Fentanyl versus Morphine | Banyan Boca
Fentanyl versus Morphine

Fentanyl versus Morphine

Opioid addiction is a growing concern in the United States.

In 2018 alone, over 128 people died per day as a result of an opioid overdose.1 Two of the most common and potent opioids found in this study are morphine and fentanyl. When discussing fentanyl versus morphine, it’s important to keep in mind that although one may be more potent, both are definitely hazardous when taken irresponsibly. Although these drugs are usually prescribed and strictly monitored by a doctor, individuals who are using them are still at risk of developing an addiction. Our rehab facility in Boca wanted to break down and compare fentanyl and morphine.


Fentanyl is a synthetic opioid usually prescribed to treat individuals experiencing severe pain after surgery. It’s also used as an alternative way to treat pain in individuals who are addicted to other opiate (narcotic) pain medications. Fentanyl is 50 to 100 times more potent than morphine.2 It affects the way the brain and nervous system respond to pain. It doesn’t take long for the effects of fentanyl abuse to kick in.

Some of the signs of a developing addiction to fentanyl include:

  • Drowsiness
  • Stomach Pain
  • Anxiety
  • Weight loss
  • Shallow breathing or difficulty breathing
  • Chest pain
  • Dizziness
  • Confusion
  • Fainting

Fentanyl’s high potency increases the risk of addiction for users, which can be difficult to overcome. Individuals who are suffering from an addiction to fentanyl can get help in our residential treatment program. There, recovering addicts will learn more about the source of their addiction and the tools they need to live a sober life.


Morphine is an opiate often used to treat pain and other physical conditions. Like fentanyl, morphine works by adjusting the brain’s response to pain. Morphine tablets and capsules are usually prescribed to relieve severe and constant pain that is otherwise uncontrollable or cannot be treated by any other substance.3 This drug is very addictive, and the risk of substance abuse increases especially for individuals who rely on it to relieve their pain. As a result of morphine abuse, the body can undergo damaging changes

Some signs of developing morphine addiction include:

  • Stomach pain
  • Drowsiness
  • Headache
  • Mood swings
  • Change in heart rate
  • Loss of appetite
  • Seizures

You should look out for these signs if you or a loved one are taking morphine. This drug should only be taken if prescribed by a doctor and should be taken exactly as it’s prescribed. If an individual develops an addiction to morphine, we advise them to begin their recovery process in our opiate detox program. At Banyan Boca, we know withdrawal symptoms of opiate addiction can be uncomfortable and hazardous if they aren’t treated properly.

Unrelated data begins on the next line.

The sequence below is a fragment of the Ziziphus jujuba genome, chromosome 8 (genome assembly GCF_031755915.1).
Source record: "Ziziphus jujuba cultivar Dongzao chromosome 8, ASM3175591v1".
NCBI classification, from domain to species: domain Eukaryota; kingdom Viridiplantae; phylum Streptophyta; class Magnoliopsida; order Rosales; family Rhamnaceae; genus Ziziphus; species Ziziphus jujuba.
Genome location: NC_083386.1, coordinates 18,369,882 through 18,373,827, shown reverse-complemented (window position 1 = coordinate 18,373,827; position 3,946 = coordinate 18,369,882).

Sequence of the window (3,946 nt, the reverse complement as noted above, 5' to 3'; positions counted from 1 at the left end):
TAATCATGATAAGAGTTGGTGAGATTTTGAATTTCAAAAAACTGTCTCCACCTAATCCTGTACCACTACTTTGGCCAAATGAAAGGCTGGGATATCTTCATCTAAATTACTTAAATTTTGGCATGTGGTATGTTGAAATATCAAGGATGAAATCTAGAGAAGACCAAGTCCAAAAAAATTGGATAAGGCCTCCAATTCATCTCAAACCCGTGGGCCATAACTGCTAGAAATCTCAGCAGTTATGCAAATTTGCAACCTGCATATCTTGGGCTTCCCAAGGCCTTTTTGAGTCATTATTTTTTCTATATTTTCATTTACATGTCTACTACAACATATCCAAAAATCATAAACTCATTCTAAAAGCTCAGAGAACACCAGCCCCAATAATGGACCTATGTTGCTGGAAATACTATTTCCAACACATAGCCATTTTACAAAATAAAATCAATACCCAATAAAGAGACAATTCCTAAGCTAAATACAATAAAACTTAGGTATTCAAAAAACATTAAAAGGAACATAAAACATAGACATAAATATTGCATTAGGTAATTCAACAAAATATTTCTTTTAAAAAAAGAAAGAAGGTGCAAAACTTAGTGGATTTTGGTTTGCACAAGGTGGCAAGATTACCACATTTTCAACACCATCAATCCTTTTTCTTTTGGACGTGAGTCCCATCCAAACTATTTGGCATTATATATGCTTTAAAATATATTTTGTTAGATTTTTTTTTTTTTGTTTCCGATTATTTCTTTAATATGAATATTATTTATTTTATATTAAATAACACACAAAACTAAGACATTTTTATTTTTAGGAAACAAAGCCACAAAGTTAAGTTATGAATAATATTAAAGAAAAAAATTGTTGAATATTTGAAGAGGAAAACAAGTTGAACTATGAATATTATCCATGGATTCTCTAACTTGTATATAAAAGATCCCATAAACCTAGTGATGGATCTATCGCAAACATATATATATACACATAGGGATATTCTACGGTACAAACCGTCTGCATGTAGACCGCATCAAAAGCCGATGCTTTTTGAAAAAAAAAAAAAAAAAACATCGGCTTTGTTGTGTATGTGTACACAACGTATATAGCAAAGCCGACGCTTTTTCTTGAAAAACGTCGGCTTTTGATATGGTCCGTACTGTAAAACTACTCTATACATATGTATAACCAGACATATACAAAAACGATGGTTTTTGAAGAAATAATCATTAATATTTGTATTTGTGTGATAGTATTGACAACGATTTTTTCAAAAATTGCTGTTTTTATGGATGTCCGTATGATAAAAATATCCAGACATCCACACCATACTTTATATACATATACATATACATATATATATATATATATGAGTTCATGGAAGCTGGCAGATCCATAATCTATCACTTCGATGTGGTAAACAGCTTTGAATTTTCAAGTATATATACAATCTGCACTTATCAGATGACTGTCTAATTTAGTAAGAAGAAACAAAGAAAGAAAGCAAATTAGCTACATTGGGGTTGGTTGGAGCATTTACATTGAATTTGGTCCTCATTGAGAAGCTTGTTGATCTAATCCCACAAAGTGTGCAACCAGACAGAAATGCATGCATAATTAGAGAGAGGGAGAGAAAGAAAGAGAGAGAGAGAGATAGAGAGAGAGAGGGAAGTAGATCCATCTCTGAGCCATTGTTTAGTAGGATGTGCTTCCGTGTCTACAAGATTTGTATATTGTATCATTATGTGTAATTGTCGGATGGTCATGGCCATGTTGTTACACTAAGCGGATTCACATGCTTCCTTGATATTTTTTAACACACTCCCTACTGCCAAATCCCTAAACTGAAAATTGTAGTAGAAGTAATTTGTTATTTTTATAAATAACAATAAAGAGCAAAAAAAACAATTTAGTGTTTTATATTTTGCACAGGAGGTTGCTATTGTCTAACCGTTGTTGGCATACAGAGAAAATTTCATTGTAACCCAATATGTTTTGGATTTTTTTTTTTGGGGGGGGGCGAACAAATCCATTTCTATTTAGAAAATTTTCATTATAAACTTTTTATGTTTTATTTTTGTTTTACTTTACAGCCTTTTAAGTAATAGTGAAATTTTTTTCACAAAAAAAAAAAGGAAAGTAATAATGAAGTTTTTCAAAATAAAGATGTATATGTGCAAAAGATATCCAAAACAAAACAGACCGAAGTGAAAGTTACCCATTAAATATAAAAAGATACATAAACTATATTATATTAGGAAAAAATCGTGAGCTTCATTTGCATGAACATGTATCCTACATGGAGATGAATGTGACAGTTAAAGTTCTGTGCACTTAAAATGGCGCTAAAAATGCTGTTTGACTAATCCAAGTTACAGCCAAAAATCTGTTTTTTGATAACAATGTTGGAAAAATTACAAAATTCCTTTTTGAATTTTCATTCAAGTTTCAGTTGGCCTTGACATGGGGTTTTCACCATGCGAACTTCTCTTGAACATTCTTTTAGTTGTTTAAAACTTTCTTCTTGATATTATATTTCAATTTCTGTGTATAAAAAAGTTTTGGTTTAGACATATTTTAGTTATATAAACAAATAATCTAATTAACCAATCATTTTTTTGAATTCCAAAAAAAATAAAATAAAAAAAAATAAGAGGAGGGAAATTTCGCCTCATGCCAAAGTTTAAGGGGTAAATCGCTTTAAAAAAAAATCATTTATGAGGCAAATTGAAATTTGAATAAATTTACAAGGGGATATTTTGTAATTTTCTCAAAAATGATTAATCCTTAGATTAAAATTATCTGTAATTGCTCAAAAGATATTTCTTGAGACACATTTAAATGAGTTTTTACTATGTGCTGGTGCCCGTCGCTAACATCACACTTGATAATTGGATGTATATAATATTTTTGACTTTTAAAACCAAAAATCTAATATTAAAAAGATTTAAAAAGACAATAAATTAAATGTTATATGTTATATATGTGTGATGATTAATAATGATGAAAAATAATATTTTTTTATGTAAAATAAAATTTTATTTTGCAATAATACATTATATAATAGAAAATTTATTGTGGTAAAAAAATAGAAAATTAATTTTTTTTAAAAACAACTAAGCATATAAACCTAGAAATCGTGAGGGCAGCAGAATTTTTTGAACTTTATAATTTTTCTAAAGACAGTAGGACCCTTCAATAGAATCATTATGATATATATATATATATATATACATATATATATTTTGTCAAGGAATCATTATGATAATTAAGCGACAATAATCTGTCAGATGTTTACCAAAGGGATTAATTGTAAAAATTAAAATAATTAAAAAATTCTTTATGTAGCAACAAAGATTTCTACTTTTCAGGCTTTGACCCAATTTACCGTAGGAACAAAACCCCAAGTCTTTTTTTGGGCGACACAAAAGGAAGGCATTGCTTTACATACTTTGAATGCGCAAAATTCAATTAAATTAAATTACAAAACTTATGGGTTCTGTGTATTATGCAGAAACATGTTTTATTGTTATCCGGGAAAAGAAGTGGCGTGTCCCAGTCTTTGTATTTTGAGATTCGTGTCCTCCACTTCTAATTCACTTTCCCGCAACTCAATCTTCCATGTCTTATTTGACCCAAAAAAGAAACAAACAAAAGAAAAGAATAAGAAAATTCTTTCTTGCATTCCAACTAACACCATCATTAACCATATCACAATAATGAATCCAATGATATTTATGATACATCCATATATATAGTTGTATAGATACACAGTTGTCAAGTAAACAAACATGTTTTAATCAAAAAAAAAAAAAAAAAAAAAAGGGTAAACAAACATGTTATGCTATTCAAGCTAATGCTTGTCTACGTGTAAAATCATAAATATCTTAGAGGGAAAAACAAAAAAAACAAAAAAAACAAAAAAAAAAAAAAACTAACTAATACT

Fentanyl and Morphine Comparison

The battle of fentanyl versus morphine has been a constant topic of conversation within the medical world. Both substances are different in potency, but can still lead to addiction. Fentanyl is known to have a higher potency than morphine and can cause more severe side effects. Nonetheless, morphine shares similar symptoms with fentanyl, and the effects of both drugs depend on the dose taken. No matter the drug, it should only be taken if and as prescribed by a doctor.

Addiction is a disease that can destroy a person’s health and life. We advise individuals struggling with substance abuse to seek the right treatment to help them recover.

If you or someone you know is battling with substance abuse, do not wait to get help. Call us now at 888-280-4763 to get started on the road to recovery.


  1. NIH- NIH Heal Initiative Research Plan
  2. NIH- Fentanyl
  3. NIH- Morphine

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Alyssa is Banyan’s Director of Digital Marketing & Technology. After overcoming her own struggles with addiction, she began working in the treatment field in 2012. She graduated from Palm Beach State College in 2016 with additional education in Salesforce University programs. A part of the Banyan team since 2016, Alyssa brings over 5 years of experience in the addiction treatment field.

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